In the 19th century, it was thought that images of the Buddha, particularly in India, Pakistan, and Afghanistan, were depicted with wavy hair and thick “Ethiopian lips” (as in: wrote a writer) testified to his African descent.

Such observers were mistaken for traditional images of the Buddha, whose hair was firmly curled into small cones as a sign of his African descent.

The first use of the term “Buddhism”

The two main turning points eventually cleared up this confusion. The first was the invention of the term “Buddhism”.

Its first use in English was in the 1800 translation of the title work Lectures on history by Count Constantine de Volni. The political scientist de Volni coined the term “Buddhism” to describe the pan-Asian religion, which he said was based on a mythical image called the Buddha.

Only then did Buddhism begin to emerge from a series of “pagan idols” with which it was identified as a religion alongside Christianity, Judaism and Islam.

The second turning point was the arrival of Buddhist texts in the West. The decade since 1824 was decisive. For centuries, no original documents of the Buddhist religion were available to European scholars.

But in ten years, four complete Buddhist literatures Sanskrit, Tibetan, Mongolian և Pali were found. Collections from Japan and China would follow.

In the face of Buddhist texts, Western scholars were able to determine that Buddhism was a tradition that originated in India in the 6th century BC. about 400-500 years.

And it was among these texts Lalitavistara (written about the 4th century), which contained a biography of the Buddha. For the first time, people from the West came to read his life story.

Other Lalitavistara biographies depict a very magical, enchanted world: the Buddha’s paradise life before his birth, his elephant fertilization, his mother’s transparent womb, his miraculous powers at birth, his many miracles, the gods, the water’s of spirits.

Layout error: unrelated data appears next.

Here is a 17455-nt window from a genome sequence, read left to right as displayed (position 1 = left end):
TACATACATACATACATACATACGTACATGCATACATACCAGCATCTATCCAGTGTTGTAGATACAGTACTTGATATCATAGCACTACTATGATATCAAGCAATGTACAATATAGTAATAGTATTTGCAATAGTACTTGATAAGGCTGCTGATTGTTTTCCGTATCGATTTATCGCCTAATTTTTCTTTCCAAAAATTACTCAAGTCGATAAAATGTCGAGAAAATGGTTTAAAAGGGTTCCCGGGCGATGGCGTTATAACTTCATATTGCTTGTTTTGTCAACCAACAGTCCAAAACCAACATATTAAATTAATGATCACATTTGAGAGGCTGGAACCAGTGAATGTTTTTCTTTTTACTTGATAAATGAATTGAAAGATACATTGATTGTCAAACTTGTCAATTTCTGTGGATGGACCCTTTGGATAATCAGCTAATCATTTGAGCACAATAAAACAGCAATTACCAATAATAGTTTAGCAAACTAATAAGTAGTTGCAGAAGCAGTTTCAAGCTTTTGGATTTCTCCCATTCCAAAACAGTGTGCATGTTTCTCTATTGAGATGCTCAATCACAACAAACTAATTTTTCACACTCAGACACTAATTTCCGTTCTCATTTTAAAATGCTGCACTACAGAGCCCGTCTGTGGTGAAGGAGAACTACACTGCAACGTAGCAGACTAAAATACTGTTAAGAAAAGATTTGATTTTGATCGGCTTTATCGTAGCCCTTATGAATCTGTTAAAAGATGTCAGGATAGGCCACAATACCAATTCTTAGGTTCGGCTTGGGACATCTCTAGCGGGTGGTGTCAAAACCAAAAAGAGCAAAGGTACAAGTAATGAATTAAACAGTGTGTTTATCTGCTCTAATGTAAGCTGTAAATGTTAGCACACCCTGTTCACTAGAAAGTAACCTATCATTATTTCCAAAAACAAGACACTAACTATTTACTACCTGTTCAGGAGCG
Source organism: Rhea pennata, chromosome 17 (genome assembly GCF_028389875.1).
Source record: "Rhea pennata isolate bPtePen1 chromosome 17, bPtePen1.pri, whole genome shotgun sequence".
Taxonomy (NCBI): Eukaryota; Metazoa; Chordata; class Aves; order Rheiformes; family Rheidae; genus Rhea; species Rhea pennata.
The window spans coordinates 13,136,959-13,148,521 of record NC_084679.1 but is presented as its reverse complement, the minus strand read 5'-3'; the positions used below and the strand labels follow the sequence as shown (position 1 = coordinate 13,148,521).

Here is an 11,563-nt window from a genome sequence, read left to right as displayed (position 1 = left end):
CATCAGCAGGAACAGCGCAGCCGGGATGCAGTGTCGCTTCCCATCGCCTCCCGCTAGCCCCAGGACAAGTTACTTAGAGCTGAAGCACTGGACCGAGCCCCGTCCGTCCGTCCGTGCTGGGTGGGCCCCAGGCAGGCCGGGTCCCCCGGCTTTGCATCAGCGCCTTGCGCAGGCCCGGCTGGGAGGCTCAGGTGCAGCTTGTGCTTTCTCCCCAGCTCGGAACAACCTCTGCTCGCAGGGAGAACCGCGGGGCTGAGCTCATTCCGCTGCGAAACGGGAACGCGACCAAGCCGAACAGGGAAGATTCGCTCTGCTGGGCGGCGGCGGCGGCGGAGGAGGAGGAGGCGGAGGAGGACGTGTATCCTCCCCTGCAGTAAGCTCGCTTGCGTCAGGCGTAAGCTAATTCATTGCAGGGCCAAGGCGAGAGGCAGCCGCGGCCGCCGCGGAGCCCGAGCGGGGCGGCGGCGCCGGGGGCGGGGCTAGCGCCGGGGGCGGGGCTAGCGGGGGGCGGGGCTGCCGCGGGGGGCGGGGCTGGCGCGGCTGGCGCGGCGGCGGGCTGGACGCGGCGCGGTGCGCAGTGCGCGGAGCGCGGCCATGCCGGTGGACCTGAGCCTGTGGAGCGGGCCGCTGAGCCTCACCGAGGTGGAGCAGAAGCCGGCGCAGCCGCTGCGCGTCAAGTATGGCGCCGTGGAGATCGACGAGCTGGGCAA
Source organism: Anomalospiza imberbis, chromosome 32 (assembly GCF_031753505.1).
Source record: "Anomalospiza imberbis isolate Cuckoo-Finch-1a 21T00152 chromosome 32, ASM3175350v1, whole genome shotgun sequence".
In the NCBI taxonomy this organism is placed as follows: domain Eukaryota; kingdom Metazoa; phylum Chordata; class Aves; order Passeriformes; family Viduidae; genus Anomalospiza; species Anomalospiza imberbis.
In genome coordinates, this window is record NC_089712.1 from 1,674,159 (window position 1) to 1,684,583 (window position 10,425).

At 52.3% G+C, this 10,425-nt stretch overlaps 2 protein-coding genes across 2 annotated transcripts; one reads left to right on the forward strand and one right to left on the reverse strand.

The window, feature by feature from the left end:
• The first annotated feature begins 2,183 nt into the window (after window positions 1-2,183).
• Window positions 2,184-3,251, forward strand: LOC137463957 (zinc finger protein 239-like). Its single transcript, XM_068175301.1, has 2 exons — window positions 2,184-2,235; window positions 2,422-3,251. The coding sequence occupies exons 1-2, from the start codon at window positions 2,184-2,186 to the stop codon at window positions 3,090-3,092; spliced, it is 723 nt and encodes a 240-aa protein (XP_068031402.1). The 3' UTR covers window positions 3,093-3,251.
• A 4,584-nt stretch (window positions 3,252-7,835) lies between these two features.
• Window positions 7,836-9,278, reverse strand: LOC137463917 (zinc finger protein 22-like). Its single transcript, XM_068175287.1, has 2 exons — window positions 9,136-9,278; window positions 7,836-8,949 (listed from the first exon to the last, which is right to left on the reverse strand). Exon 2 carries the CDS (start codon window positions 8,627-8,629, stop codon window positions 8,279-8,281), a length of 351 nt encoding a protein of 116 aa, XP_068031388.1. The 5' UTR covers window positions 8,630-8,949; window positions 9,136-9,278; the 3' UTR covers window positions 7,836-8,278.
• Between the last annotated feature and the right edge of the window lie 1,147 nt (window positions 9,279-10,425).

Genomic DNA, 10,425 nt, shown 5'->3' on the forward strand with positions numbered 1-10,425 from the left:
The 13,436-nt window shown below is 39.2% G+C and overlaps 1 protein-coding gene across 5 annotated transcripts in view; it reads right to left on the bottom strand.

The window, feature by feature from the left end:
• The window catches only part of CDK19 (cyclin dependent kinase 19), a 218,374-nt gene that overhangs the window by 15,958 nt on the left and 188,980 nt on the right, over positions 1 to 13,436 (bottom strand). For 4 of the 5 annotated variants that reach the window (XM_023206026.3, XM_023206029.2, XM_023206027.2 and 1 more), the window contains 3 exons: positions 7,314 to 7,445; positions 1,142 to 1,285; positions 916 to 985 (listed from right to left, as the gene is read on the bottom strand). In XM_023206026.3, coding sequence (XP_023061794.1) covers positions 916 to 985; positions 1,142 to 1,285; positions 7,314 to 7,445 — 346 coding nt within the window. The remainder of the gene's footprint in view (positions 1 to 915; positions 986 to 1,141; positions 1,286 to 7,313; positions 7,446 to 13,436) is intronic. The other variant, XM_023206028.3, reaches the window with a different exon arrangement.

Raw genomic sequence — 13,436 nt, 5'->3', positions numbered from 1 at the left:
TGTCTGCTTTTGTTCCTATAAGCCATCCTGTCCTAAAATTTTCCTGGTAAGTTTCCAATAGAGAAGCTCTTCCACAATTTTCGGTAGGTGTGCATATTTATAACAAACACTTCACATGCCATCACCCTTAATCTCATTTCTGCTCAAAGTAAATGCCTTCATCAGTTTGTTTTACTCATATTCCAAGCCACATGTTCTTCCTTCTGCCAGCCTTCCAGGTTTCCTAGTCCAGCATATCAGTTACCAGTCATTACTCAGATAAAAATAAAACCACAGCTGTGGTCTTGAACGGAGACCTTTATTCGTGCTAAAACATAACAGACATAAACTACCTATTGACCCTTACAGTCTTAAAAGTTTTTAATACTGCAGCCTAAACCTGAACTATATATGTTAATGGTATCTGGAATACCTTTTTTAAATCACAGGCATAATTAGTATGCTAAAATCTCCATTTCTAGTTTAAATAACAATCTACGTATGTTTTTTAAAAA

But the life story of the Buddha we are familiar with remains in these enchanted texts. King of India Shudhdhodana who, fearing that Gautama will renounce the world, protects his son from the scenes of suffering. When Gautama finally leaves the palace, he meets an old man, a sick man, a dead man. Then he decides to look for the answer to his suffering.

The cause of suffering for the Buddha is his attachment to the things of the world. So the way to get rid of it is to reject attachment.

The Buddha’s way of breaking the bond was finally summed up in the Holy Eightfold Path: the right views, the right determination, the right words, the right behavior, the right lifestyle, the right effort, the right attention, the right meditation. The result of this journey was the attainment of Nirvana, when at the moment of death I fled from the resurrection and extinguished it like a candle.

This selfish Buddha, who was said to have died in the groves of trees near the Indian city KusinagaraThe West was soon admired. As Unitary Minister Richard Armstrong said in 1870

History vs. legend

But is the legendary Buddha also the Buddha of history? It is very probable that the tradition we call Buddhism was founded by a sage named Gautama in India around the 5th century BC.

It is very likely that he preached the middle way to freedom through worldly permissiveness, “extreme asceticism.” He is almost certain that he has developed practices of consciousness-meditation that have led to peace and tranquility.

That is to say, the earliest Buddhist traditions showed little interest in the details of the Buddha’s life. After all, what was important was his teachings, Dharma, as the Buddhists call it, rather than his person.

But we can see the growing interest in the life of the Buddha in BC. From the first century to the second or third century of the Common Era, when the Buddha made a transition from within Buddhism from teacher to savior, from human to divine.

AD From the first to the fifth centuries, a number of Buddhist texts were developed, which represent in full: The life of the Buddhafrom his birth (before that) to his renunciation of the world, his enlightenment, his teachings, and finally until his death.

Thus, there is a long period of at least 500-900 years between these Buddha’s deaths and his biographies. Can we rely on this very late life of the Buddha to get accurate information about the events of his life? Probably not.

However, the legend of his life’s teachings still answer the meaning of the human lives of the approximately 500 million followers of the modern world.

Author: Philip K. Almond – Honorary Professor of History of Religious Thought, University of Queensland

as the West discovered the Buddha